Ashley Nicholl is led into court yesterdayA 21 year old man who went on a drunken rampage wrecking four holiday homes in Inishowen has been jailed for a total of ten months.Ashley Nicholl broke into the homes along with two other men during a drunken orgy of destruction on January 31st 2010. The men wrecked the houses in Moville, Malin and Culdaff which belonged to holiday-home owners from Northern Ireland and the UK.The men destroyed kitchens, stairs, living rooms, smashed mirrors and broke fridges and televisions during the rampage.It total they caused more than €56,000 worth of damage to the four properties.Nicholl was caught when a finger print taken from the scene of the house in Moville matched his when he allowed it to be taken.Nicholl admitted his part in the crimes but said he didn’t remember all of what happened because he was very drunk.Letterkenny Circuit Court heard the crimes were very unusual in that very little was taken but it appeared to be just a wanton act of mindless vandalism.Nicholl wrote a letter to the court and apologised for what he had done and promised to get a job and would try to repay the money when he did.Judge John O’Hagan held up photos of the damage to one of the properties for the courtroom to see.He said that such areas depend vastly on tourism and warned that people like Nicholl was putting the tourism industry in great danger by sending out messages like this to potential visitors.Nicholl’s mother was in court with her son and Judge O’Hagan thanked her for coming but told Nicholl that she must be very ashamed of him for what he had done.He sentenced him to two years for each of the four burglaries with all sentences to run concurrently.He also suspended the last year and backdated the sentence from when Nicholl first entered prison in May.MAN WHO WRECKED DONEGAL HOLIDAY HOMES IN €56,000 RAMPAGE IS JAILED was last modified: July 17th, 2013 by StephenShare this:Click to share on Facebook (Opens in new window)Click to share on Twitter (Opens in new window)Click to share on LinkedIn (Opens in new window)Click to share on Reddit (Opens in new window)Click to share on Pocket (Opens in new window)Click to share on Telegram (Opens in new window)Click to share on WhatsApp (Opens in new window)Click to share on Skype (Opens in new window)Click to print (Opens in new window) Tags:Ashley Nichollburglaryholiday homesInishowen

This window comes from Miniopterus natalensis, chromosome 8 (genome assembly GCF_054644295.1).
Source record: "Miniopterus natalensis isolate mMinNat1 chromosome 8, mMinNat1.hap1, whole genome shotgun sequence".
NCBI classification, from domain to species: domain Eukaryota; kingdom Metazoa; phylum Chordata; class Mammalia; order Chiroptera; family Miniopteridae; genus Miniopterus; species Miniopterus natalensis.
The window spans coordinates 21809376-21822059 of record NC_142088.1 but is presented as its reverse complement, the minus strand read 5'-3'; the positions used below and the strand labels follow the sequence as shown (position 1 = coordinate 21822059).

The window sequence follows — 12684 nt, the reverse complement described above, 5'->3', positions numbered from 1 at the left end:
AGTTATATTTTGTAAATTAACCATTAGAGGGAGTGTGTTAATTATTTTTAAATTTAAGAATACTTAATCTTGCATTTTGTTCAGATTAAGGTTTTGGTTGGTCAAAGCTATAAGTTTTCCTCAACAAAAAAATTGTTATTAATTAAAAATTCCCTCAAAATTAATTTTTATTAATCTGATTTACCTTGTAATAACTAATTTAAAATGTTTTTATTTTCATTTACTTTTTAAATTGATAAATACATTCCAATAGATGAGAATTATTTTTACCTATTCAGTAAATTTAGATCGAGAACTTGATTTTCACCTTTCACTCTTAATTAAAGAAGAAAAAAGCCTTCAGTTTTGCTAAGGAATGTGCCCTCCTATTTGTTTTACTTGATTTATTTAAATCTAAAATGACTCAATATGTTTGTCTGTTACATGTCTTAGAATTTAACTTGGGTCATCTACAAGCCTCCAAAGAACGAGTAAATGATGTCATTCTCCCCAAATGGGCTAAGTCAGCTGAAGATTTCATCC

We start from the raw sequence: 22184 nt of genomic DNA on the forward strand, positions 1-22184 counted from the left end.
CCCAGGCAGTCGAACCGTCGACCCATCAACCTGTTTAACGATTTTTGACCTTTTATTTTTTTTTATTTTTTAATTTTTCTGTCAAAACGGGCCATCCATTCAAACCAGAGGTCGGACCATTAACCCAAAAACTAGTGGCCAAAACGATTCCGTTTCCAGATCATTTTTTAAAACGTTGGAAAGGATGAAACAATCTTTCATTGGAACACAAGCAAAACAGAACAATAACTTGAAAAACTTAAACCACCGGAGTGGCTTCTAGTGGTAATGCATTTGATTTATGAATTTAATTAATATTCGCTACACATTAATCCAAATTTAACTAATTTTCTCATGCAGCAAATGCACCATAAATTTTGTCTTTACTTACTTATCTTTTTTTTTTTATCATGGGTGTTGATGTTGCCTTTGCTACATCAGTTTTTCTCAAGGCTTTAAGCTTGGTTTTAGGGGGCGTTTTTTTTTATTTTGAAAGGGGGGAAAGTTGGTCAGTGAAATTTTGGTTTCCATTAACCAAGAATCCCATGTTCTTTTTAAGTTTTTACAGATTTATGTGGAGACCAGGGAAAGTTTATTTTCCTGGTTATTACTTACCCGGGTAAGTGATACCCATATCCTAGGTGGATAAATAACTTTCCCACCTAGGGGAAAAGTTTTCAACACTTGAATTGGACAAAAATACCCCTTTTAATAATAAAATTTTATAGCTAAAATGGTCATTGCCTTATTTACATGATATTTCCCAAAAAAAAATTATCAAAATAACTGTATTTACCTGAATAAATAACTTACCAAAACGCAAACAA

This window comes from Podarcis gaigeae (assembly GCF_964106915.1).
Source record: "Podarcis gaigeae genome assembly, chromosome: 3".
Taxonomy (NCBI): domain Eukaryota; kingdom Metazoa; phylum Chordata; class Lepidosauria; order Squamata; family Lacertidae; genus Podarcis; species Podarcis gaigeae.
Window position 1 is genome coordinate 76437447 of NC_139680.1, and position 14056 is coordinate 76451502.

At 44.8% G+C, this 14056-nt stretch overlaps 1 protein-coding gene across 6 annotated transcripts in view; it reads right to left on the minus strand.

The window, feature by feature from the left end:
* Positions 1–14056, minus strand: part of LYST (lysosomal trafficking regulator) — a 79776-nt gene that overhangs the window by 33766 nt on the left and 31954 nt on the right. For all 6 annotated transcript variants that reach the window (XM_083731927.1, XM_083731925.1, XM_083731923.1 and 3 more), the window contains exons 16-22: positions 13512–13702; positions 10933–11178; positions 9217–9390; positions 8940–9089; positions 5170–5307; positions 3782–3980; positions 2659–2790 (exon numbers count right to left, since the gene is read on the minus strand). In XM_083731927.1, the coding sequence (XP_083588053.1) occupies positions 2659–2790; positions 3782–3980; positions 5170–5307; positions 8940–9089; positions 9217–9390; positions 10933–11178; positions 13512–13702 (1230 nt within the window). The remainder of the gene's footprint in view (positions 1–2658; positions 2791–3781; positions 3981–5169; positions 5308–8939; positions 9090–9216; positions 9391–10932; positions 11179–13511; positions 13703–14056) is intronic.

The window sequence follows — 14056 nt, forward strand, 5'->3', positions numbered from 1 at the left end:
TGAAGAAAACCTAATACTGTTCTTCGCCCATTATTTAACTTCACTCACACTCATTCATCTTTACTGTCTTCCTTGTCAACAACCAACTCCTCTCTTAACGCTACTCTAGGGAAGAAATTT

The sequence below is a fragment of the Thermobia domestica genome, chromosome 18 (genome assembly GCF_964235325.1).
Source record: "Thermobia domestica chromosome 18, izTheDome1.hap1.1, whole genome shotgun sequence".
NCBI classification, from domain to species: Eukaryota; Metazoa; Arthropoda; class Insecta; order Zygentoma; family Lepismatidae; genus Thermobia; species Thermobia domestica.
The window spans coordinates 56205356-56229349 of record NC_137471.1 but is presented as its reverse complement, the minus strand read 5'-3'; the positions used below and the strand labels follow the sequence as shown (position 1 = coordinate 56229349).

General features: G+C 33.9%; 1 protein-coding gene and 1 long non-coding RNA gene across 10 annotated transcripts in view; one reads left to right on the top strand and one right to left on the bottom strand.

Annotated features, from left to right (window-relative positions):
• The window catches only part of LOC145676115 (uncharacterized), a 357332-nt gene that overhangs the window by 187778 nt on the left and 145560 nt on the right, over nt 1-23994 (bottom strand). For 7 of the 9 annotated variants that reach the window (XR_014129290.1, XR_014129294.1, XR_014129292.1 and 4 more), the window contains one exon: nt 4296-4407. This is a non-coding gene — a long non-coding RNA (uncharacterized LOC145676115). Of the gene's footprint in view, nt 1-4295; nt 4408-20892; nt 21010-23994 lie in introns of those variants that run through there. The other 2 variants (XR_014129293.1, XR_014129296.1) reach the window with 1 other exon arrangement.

A Letterkenny man who claimed he was in line for a €1 million cash windfall has received a suspended jail sentence for lodging bogus cheques.James McErlane lodged almost €90,000 using two separate cheques with AIB bank from two other banks but did not have the cash to cover them.Instead he was able to draw down €6,725 on a laser card and used the cash to pay for meals, groceries and a luxury holiday to Egypt before being caught. McErlane of 48 Whitethorn Close, Letterkenny, appeared at Letterkenny Circuit Court on Tuesday and told Judge Donagh McDonagh he was due €1 million in investments in October.Judge McDonagh ordered McErlane to provide proof of the investment including the broker he had the investment with.However no such broker or documentary evidence was given in court today.Judge Donagh McDonagh found McErlane guilty of fraud and sentenced him to a two year suspended jail term.He also ordered him to pay back the AIB a total of more than €10,000 which now represents the original sum defrauded by McErlane as well as accumulated interest.Judge McDonagh orfered him to pay €100 per month and warned him not to miss any payments.He also ordered him to complete 140 hours community service.McErlane paid €3,000 in court.BUSINESSMAN WHO CLAIMED HE WAS OWED €1MILLION FOUND GUILTY OF FRAUD was last modified: May 3rd, 2012 by StephenShare this:Click to share on Facebook (Opens in new window)Click to share on Twitter (Opens in new window)Click to share on LinkedIn (Opens in new window)Click to share on Reddit (Opens in new window)Click to share on Pocket (Opens in new window)Click to share on Telegram (Opens in new window)Click to share on WhatsApp (Opens in new window)Click to share on Skype (Opens in new window)Click to print (Opens in new window)